And pumps, nylons, and red lipstick.

Agent Carter airs on ABC on Tuesday night at 9pm/8pm Central. You can watch full episodes online at ABC.com.

10 Books That Made An Impression On Me

You’ve probably seen this challenge on Facebook already – list 10 books that have made an impression on you. When one of my friends tagged me last weekend, I decided to narrow it down to ten by focusing on books that I feel have influenced me as a writer. Here’s what I came up with, listed roughly in the order in which I first read them. All images link to listings on Barnes & Noble’s website. Continue reading “10 Books That Made An Impression On Me”

Steven Universe, aka Amethyst And Those Other People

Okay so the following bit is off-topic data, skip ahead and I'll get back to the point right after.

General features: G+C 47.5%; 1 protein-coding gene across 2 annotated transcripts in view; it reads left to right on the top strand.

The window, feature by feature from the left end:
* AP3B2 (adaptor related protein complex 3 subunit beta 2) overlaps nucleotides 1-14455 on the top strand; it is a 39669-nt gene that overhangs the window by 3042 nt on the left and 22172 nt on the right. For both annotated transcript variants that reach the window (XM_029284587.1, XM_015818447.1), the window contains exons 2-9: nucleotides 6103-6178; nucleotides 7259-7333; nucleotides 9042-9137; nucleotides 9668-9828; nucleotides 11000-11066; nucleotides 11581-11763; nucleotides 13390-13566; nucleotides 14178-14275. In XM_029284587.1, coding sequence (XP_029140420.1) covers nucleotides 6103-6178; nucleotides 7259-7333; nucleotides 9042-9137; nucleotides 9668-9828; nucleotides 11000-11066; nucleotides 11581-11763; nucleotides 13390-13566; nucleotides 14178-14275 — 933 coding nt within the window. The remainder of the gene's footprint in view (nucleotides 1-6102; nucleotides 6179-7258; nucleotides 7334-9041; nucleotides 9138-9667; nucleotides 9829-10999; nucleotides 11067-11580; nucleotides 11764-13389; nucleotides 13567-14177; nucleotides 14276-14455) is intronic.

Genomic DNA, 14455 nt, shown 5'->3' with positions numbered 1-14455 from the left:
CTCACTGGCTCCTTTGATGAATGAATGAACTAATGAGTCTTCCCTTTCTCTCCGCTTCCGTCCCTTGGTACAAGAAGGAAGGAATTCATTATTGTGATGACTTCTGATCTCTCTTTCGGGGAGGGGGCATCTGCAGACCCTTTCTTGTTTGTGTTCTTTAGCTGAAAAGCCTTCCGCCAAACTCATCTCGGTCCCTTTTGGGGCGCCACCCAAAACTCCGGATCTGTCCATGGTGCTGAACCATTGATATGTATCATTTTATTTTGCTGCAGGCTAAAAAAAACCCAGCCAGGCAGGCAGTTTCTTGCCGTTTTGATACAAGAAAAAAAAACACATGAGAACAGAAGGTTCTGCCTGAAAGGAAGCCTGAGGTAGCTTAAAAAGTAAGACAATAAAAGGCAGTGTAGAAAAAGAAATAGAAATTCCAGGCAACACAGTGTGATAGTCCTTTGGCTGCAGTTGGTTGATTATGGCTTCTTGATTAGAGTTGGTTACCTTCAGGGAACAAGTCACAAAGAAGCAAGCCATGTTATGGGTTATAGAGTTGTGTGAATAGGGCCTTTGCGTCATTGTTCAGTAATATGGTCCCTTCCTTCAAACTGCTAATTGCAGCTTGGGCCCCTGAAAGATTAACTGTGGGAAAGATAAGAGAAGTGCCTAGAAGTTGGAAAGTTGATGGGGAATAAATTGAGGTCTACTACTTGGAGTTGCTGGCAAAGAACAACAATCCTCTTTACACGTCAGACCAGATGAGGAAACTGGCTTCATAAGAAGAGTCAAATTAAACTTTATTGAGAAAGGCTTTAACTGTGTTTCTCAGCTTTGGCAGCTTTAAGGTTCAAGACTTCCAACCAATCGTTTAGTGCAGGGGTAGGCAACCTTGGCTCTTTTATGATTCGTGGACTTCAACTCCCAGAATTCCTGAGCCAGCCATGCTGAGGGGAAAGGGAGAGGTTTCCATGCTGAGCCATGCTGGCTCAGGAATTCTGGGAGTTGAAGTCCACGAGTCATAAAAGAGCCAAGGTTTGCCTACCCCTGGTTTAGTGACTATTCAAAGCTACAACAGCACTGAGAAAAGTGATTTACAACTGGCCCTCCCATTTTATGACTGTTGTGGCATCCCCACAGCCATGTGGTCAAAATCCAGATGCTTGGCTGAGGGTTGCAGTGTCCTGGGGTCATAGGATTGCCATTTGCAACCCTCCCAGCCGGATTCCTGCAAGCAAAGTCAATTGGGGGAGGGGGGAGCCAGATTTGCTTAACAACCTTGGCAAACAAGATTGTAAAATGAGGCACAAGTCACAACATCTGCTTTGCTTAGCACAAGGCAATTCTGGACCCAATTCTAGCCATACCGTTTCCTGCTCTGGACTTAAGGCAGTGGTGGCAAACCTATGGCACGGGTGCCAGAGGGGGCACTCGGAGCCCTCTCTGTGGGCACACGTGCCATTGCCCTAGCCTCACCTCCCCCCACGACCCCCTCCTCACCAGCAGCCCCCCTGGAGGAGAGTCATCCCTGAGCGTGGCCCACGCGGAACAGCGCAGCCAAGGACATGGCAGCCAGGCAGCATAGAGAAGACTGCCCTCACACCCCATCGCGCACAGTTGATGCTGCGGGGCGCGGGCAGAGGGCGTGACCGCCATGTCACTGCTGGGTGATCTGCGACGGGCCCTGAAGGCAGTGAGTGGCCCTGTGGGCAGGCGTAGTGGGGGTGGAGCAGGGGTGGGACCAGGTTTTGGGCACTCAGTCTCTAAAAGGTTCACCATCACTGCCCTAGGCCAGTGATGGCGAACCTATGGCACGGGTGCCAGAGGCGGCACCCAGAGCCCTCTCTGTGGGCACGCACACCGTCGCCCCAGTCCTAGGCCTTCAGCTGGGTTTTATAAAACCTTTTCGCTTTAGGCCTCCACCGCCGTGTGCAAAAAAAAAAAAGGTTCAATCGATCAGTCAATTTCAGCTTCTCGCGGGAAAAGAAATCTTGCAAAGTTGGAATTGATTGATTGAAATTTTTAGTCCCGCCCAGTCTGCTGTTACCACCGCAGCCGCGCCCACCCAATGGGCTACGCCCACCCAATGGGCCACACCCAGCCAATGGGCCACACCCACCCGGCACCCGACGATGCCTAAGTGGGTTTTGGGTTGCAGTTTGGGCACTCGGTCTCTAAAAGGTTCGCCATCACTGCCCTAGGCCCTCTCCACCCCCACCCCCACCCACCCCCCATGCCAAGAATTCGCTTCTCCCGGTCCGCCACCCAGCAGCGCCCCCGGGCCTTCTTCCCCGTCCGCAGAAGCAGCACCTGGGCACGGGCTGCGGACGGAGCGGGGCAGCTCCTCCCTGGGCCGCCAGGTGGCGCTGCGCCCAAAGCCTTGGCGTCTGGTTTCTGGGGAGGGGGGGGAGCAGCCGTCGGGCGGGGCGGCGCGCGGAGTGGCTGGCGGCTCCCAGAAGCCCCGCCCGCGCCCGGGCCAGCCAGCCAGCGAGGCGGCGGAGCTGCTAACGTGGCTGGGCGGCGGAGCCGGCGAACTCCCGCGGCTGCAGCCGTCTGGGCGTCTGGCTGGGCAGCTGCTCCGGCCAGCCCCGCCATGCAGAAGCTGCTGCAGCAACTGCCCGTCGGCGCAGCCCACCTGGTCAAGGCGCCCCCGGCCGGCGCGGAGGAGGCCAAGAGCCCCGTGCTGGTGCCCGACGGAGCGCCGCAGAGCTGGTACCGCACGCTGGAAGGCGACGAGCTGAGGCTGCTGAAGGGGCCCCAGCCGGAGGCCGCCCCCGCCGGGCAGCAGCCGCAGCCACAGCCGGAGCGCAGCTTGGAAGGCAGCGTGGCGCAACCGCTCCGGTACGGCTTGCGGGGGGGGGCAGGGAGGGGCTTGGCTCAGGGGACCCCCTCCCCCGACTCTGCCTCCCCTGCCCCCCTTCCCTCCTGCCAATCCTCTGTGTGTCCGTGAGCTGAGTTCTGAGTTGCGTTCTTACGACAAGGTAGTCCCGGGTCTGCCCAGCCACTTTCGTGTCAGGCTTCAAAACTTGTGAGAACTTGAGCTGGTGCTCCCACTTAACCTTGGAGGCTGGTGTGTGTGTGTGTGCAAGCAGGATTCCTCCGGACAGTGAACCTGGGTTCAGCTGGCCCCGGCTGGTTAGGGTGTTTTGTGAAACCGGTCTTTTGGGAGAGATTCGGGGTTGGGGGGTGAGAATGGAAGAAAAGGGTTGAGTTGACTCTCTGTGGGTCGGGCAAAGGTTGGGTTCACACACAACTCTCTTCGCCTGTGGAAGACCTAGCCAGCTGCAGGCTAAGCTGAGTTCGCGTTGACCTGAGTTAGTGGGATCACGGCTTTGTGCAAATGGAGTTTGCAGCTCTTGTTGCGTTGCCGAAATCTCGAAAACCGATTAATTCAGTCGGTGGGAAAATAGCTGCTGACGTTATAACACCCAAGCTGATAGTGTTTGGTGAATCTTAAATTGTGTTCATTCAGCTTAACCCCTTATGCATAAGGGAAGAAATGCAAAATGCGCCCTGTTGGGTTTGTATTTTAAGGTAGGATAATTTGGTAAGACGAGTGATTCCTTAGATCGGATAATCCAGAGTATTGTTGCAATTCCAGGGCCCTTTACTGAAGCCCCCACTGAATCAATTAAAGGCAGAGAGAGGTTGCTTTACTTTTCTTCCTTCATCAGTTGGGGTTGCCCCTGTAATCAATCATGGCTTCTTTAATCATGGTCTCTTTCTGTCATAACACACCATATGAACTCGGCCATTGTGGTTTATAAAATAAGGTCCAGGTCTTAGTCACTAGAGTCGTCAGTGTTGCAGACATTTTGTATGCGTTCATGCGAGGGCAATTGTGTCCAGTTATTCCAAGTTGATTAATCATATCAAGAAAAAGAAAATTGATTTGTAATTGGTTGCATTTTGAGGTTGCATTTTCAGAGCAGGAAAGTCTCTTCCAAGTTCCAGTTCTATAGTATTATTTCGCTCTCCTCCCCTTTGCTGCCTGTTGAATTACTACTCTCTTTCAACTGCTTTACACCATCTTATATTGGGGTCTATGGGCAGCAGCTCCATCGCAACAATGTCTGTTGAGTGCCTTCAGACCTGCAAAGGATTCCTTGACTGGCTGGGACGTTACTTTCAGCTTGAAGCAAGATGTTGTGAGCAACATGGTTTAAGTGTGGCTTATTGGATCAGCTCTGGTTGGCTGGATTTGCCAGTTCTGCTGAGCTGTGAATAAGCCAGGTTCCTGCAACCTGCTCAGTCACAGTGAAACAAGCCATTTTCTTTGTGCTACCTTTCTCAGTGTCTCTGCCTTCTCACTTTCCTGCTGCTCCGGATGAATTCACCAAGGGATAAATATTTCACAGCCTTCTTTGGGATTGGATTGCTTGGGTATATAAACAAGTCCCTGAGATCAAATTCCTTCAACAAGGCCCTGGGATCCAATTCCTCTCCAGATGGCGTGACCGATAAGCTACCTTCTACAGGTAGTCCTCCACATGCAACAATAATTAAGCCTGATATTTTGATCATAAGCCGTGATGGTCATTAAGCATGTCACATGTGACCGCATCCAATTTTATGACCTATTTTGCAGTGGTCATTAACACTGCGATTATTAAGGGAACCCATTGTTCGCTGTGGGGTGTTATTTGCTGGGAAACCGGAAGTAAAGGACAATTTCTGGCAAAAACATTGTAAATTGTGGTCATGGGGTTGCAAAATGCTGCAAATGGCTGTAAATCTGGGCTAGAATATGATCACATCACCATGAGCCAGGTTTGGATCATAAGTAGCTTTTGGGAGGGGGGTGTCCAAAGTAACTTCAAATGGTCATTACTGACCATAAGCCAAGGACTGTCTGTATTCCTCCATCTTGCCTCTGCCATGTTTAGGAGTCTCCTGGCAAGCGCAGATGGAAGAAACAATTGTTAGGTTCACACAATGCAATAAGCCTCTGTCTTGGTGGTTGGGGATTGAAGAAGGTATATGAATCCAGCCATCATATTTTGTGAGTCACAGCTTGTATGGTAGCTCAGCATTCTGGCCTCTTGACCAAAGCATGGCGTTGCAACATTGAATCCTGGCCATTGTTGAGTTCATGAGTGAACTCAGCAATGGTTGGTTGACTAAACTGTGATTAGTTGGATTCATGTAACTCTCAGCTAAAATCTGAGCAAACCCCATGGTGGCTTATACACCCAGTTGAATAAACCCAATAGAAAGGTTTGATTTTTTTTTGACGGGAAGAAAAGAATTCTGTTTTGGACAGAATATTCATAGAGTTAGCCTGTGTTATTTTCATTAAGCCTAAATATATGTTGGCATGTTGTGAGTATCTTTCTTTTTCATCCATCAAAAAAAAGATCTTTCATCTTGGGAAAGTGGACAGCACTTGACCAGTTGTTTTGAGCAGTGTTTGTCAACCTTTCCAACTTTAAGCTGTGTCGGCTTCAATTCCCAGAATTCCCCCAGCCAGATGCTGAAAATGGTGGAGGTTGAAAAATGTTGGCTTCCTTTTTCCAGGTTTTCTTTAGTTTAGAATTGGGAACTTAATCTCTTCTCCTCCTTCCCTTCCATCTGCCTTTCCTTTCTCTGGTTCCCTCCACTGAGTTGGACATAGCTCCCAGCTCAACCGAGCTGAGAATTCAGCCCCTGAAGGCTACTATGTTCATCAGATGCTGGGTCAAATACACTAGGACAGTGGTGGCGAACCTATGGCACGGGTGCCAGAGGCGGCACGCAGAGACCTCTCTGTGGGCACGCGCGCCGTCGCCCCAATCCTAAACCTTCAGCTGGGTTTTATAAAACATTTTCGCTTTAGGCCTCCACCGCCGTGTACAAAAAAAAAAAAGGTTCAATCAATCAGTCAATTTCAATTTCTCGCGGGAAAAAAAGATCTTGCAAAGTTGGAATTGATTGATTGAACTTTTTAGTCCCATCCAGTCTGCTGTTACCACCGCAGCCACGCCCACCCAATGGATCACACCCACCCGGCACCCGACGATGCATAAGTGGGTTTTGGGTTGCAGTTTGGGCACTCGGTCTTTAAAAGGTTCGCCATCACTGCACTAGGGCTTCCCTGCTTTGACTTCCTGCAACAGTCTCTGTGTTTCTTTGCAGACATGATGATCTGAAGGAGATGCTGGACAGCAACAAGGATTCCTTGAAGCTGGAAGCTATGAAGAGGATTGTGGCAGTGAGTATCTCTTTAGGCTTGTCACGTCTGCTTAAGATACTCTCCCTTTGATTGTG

Let me be very up-front about this: I am reviewing Cartoon Network’s Steven Universe for the same reason I was compelled to watch it in the first place, that being the presence of a character named Amethyst.

My interest was further piqued when I found out creator Rebecca Sugar worked on Adventure Time and had written the episode “Simon & Marcy”. She’s also the first woman to create a show for Cartoon Network.

In the limited observation of a very-early-30-something with no actual kids, kids’ cartoons seem to be pretty gender-targeted. Not to say there isn’t some crossover in fandom (bronies, anyone?), but usually you can watch a cartoon for about 5 seconds and figure out whether it’s targeted at boys or girls. Steven Universe clearly and effectively targets both. Watch the opening theme here:

Nothing about it screams “Boy aisle!” or “Girl aisle!” but it doesn’t try to be devoid of gender, either. It’s at once boyish and girly. The color palette is a pleasant medium between primaries and pastels.